“I Can Get It Cheaper” 

Few phrases say more about an individual than those five words. So much is communicated when one judges a product or service based on the price alone.

The fact that you can find anything these days for a cheaper price shouldn’t come as a surprise. The surprising part is people still use price as a major factor in decision making, when they verbalize their frugal attitude it labels them.

1. When you say the words “I can get it cheaper” you seem, well, cheap. 

We don’t look up to cheap people. Do you have a friend or family member brag about a “deal” they got at Walmart? Probably not because that’s not something to brag about. We look up to people who are generous, who don’t count the change after some one gives it to them, who tips more than they should, who doesn’t make a big deal about money ever. Those are the people I look up to.

In the creative field you can always find someone who’s willing to do what you do for a cheaper price, but that price comes with a cost.

Just because it costs less at first it may end up costing you a whole lot in the long run. I find in my old age I’d rather pay a good price for something and get a great product in return. Every now and then when cutting costs you get burned. Ever buy something just because it was cheap? Tennis balls, never buy the cheap tennis balls, I’d much rather pay more for a better quality ball.

Pizza, sure you can get cheap pizza but c’mon Sparky’s isn’t even that much more but the taste!!

As a kid it was hockey sticks. You could buy a cheap stick at Superstore but it won’t last long.

I wrote about this 7 years ago, labeled it as “Walmart Culture” cheapest prices for the cheapest products, it wasn’t sustainable. Now in 2017 it has become extremely apparent some people will always use price as their major deciding factor.

price is a calculation value is a feeling

Price is a calculation, value is a feeling.

Be careful not to confuse the two, value is a much bigger topic for another day.

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how to Save Money on Groceries and Drugs

How To Save Money On Groceries and Drugs

Stop Buying Brand Names!

Ten years ago as an angsty little marketer, I wanted to explore why I was leaning more and more towards “No-Name” Products, so I wrote this; The No-Name Strategy. You know the No-name brands, every supermarket has their “own”. At Superstore: No Name, and President’s Choice. At Safeway, Select (my Grand parents never bought regular pop), at Sobey’s it’s Compliments, at Costco it’s Kirkland. 

Almost every grocery store has their own brands which tend to be cheaper than their comparable branded counterparts. So why are we buying the more expensive one? Do you feel you trust it more? What bad stuff could be in the generic version?! For a long time I’ve bought generic pop citing that I still can’t taste the difference. Though teaching my first class I did divulge the fact that when I first moved out of my house and living with a roommate, we used to purchase no-name pop for the house but branded Coke or Ginger Ale if we were going to a party, why in the heck would we do such a thing?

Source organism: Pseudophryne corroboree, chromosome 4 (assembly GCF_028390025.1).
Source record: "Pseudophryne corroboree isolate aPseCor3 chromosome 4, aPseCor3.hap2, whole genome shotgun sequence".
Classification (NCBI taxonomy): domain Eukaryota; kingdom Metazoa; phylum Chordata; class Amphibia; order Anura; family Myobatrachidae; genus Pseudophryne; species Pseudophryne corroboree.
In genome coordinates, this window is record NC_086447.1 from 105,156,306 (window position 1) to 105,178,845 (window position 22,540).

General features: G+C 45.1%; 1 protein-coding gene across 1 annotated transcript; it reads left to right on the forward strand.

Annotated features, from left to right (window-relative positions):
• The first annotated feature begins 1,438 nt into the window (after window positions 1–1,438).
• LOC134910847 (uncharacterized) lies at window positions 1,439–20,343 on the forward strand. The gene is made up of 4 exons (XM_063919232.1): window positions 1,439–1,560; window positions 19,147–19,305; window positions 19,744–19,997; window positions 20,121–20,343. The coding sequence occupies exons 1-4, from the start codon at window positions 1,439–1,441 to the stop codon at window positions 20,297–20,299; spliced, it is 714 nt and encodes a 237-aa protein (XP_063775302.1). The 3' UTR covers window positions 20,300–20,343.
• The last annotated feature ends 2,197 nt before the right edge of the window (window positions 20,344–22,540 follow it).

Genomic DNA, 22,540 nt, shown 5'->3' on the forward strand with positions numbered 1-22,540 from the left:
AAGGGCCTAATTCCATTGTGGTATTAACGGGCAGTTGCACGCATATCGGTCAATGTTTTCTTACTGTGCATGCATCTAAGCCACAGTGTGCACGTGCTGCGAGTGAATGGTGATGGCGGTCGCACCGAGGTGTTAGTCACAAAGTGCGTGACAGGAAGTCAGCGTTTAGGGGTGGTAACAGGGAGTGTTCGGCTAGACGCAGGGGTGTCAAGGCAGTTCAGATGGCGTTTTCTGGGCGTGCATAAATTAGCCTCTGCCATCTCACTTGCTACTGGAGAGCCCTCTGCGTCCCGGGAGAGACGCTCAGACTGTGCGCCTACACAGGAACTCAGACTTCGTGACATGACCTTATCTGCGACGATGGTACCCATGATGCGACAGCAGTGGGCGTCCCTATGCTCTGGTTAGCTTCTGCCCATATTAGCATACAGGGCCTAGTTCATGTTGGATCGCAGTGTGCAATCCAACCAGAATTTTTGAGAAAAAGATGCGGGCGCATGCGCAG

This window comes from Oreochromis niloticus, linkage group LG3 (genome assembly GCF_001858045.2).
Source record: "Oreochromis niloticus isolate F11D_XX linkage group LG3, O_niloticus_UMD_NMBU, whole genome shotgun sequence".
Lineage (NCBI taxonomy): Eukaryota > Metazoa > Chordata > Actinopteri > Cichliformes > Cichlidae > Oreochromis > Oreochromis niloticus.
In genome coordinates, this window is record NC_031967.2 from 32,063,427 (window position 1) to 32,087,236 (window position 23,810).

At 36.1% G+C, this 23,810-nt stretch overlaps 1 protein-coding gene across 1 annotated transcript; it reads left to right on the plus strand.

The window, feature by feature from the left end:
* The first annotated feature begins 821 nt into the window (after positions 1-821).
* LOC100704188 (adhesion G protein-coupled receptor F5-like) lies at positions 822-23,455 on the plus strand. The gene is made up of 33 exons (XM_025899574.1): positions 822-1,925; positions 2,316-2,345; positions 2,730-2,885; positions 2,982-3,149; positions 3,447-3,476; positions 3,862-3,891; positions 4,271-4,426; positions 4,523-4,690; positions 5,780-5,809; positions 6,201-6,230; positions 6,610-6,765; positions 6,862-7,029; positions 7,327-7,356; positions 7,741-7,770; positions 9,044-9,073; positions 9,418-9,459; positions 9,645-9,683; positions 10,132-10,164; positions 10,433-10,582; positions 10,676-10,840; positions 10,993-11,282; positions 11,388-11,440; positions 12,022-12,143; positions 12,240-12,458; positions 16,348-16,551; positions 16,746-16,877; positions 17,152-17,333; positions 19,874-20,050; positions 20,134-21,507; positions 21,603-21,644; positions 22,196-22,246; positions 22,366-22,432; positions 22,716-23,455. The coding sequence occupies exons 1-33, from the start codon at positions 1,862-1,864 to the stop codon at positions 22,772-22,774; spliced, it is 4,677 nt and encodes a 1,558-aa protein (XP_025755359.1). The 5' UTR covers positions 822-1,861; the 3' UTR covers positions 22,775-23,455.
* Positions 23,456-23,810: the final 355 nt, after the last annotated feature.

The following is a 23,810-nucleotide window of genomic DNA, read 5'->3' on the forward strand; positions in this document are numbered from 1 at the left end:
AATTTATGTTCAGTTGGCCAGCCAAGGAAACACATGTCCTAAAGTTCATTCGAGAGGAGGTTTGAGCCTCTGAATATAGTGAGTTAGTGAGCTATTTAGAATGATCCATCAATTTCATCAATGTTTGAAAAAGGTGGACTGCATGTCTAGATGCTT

It’s moments like this that I love marketing for, moments that make you feel so humble, so, well, dumb in moments of pure showing of ego. 

The fact that we didn’t want to be seen at a party with “No-name Cola” was a sign of where our confidence was at. After all, you know what the studies show, the larger the brand name on your chest, the smaller the ego. Or what the economics community calls Conspicuous Consumption; buying things to signal to others your wealth. Not a healthy practice to be into, I know because for the majority of my life I loved brands, wore brands, and had to have the new “cool” thing.

Buying quality products is one thing, refusing to purchase items because they are unbranded is silly. The problem with that is it’s not sustainable and teaches the wrong lesson. Life’s not about stuff. It’s about impact, experiences, and love. Things help you measure your status, but the moment you purchase something just because “you can” doesn’t mean you should. Humility goes much further than the person with the newest “thing”.

If peeing your pants is cool, consider me Miles Davis

You aren’t in the in crowd unless you’re doing what the cool people do!  Who decides what’s “cool”? Since the dawn of time some people have just been better trend setters than others, those that understand it know what to look for. They easily convince us to buy the next iPhone, headphones, Xbox, TV, etc. The best brands are the ones to trust…..right? You can’t possibly buy the generic brand, can you?

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